Review: The seventh and final instalment of De:Tuned's brilliant Unboxed Brain series - an unashamed tribute to 1990s IDM and ambient techno featuring contributions from many of the artists who defined that scene - is predictably special. It features a slew of new remixes of previously released tracks, plus "Monolith", a previously unreleased ambient track from the Future Sound of London that's every bit as weird, wonderful and out there as the duo's greatest work. Elsewhere, Kirk Degiorgio (as Future/Past) and Mark Broom both drag B12's "World's End" towards the dancefloor (the latter providing a punchy electro re-make), while The Black Dog provides a brilliantly blissful, string-drenched ambient interpretation of Scanner's "Eros".
Review: Last year Burial and the Bug joined forces as Flame 1, delivering an in-demand EP on the latter's Pressure label featuring two sizable slabs of industrial strength soundsystem science. Here they return as Flame 2, once again offering up a pair of weighty dancefloor excursions. A-side "Dive" is a loud and claustrophobic affair, as the duo wraps dystopian dub bass and sparse, mutilated post-drill rhythms in layers of apocalyptic aural textures and mind-altering dub techno style processed noise. Flipside "Rain" is arguably more suitable for dancefloor plays and sees the esteemed twosome combine pulverizing sub-bass heaviness with dancehall style drums that come smothered in mind-melting effects and paranoia-inducing aural smoke.
Review: Nico Jaar is evidently enjoying juggling his own creative urges with the responsibilities of running Other People, with the label's latest transmission a most daring experiment indeed. Under the banner Terepa, NHK'Koyxen called on Rashad Becker, Laurel Halo, Julia Holter, Charlotte Collin, Lucrecia Dalt and Gregoire Simon to join him in an international improvised recording session. These two 20 minute sessions were conducted without any form of communication with the results layered and mixed by NHK'Koyxen into the two pieces presented here. Despite the number of people involved there is a remarkable serenity to opening composition "28th October 2014" whilst "8th August 2014" is more redolent of the abstract noise one expects when Becker and NHK'Koyxen are involved. A most interesting sonic endeavour.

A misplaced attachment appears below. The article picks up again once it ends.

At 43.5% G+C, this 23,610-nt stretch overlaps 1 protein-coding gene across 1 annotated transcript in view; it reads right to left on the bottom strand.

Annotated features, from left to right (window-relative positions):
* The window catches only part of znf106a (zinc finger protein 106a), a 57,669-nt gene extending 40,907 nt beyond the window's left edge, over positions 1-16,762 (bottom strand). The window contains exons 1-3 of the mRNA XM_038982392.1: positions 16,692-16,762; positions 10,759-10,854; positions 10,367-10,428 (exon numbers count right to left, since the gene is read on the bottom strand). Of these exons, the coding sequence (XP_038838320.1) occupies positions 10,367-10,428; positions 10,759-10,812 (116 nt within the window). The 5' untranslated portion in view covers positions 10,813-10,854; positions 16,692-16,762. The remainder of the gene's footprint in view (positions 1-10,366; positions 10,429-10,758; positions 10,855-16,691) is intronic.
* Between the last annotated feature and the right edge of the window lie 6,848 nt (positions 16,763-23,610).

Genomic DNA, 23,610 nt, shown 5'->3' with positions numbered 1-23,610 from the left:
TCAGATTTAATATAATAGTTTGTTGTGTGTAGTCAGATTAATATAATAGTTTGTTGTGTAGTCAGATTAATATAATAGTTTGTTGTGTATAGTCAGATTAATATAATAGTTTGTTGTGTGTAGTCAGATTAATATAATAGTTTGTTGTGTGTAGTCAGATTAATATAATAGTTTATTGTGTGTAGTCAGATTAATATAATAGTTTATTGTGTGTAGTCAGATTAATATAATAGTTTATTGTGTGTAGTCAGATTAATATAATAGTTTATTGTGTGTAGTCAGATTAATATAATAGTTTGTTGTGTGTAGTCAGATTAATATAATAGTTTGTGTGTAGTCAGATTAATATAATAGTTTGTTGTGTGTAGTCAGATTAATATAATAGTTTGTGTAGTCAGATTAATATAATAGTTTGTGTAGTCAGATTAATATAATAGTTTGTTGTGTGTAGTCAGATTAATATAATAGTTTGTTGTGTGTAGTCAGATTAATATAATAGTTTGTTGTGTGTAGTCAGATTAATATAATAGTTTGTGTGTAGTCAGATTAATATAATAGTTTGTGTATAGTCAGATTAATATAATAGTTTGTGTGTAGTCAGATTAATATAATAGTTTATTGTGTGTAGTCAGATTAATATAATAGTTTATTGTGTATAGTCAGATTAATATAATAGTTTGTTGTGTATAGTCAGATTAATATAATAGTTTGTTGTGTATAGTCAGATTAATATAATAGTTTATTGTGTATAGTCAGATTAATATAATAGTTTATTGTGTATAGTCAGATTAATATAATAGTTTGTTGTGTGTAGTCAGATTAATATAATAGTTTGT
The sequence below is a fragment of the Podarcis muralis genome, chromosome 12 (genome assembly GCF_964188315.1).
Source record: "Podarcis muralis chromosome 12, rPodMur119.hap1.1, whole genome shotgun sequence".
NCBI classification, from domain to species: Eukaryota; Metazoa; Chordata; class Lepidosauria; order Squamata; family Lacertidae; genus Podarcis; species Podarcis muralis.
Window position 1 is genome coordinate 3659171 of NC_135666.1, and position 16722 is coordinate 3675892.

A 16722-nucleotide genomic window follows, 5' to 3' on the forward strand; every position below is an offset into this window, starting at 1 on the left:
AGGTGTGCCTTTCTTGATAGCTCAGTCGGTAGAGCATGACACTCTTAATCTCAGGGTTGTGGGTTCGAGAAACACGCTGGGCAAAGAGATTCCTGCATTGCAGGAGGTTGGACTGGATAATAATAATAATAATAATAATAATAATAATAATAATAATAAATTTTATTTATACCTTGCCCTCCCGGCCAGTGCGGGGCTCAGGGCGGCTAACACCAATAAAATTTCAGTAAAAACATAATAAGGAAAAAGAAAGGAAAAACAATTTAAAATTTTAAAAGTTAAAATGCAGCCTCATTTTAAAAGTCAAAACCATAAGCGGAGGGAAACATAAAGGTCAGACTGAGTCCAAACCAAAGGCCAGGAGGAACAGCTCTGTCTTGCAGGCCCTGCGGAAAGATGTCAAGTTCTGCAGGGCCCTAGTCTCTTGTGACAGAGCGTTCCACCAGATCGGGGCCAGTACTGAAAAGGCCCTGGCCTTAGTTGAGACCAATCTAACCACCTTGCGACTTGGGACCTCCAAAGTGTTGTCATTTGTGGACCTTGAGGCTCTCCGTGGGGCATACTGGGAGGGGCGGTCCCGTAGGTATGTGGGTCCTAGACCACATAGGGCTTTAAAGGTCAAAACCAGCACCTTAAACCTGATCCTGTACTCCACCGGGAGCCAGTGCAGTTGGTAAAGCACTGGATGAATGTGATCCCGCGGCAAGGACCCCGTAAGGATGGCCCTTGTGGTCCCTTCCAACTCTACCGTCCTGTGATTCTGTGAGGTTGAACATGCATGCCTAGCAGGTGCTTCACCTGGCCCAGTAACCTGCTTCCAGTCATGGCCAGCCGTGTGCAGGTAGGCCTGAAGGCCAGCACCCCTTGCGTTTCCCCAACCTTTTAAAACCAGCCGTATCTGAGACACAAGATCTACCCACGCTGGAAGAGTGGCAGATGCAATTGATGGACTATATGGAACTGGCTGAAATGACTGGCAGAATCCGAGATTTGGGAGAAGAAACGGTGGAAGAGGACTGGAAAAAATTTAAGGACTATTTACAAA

Review: Trux' second EP on Berlin based record label Office is a bow to the many outstanding moments in the history of Ambient music. Allusions to Brian Eno are just as recognisable as to the charming concepts of Pop Ambient or Clicks & Cuts. It's between these poles that the four tracks on the a-side oscillate and manage to capture the listener with vibrant and diverse soundscapes. The flip side sees Trux drop a stunning melodic breakbeat tune besides remixes by Workshop's premier Techno chef Lowtec as well as a freestyle Electronica version by O$VMV$M. The much loved Super Quiet tops the record artwork off with another remarkable example of his casual and airy black and white photography.
Review: Will Bankhead's Trilogy Tapes imprint continues their assault on 2012 with the latest release of Tuff Sherm - an alias of TTT regular Dro Carey. Sitting nicely alongside the KM/MM and Willie Burns releases on TTT this year, the Pharmacy EP showcases a sound that is part raw techno, part submerged house; the title track combines rolling tom-heavy percussion with abrasive unprocessed synth tones, like Drexciya jamming with Kassem Mosse. On the flip, "Hydlide" makes things even murkier, with some abstract beatdown house that would give Madteo a run for his money, while "Leg Man" is another trip down the wormhole of abstract loops and minimal clockwork rhythms. We probably don't need to tell you, but this is another essential 12" from TTT!
Review: TV Baby are NYC duo Matthew McAuley and Brain (not a typo, apparently) McPeck who are what local legend James Murphy would describe as using "borrowed nostalgia for the unremembered 80s" with their brand revised no-wave antics. Produced by Gabriel Andruzzi of the Rapture, their music is impressive nonetheless and gets some equally impressive remixes by these guys: check 'em out. First up is Los Angelo Secret Circuit doing his trademark psychedelic synth thing on "Free Tech", Tom Of England hands in two remixes of "Wild Joy", but it's all about the "Tom Of England Astro instrumental" where it stutters and glitches away in real style. Finally "Klerin Priest" gets the remix treatment and we'd have to hand the award to Ivan Smagghe whose "Frossed Remix" channels that dirty late night Paris feel much like his early Black Strobe releases did: grinding, squealing and booming about the place. One of his best remixes in years, if you ask us.
Review: Valcrond Video presents the next work by sound and image artist Luke Wyatt, Songs From Bad Kid School.
On a high desert plain, inside a cinder block compound, a prank squad is incarcerated. Between fiddling with ninja stars and leafing through back issues of Fangoria, they find time to scrape out the soundtrack of their escape.
On the first track, heatsick guitars and steel wool beats suggest a landscape strewn with abandoned car carcasses, old Camaros left for dead in the sun, used for shotgun practice.
The B-side leads off with the beat-less, articulated sprawl of "Saline Flats". Here is the story of a desert search for water: figures warping mirage-like on the horizon as they make a confused journey over dunes, ending with a cathartic drone that suggests the mirages resolving into a real oasis. Though it is just as likely that the bad kids have expired from thirst, and ascended to the sublime.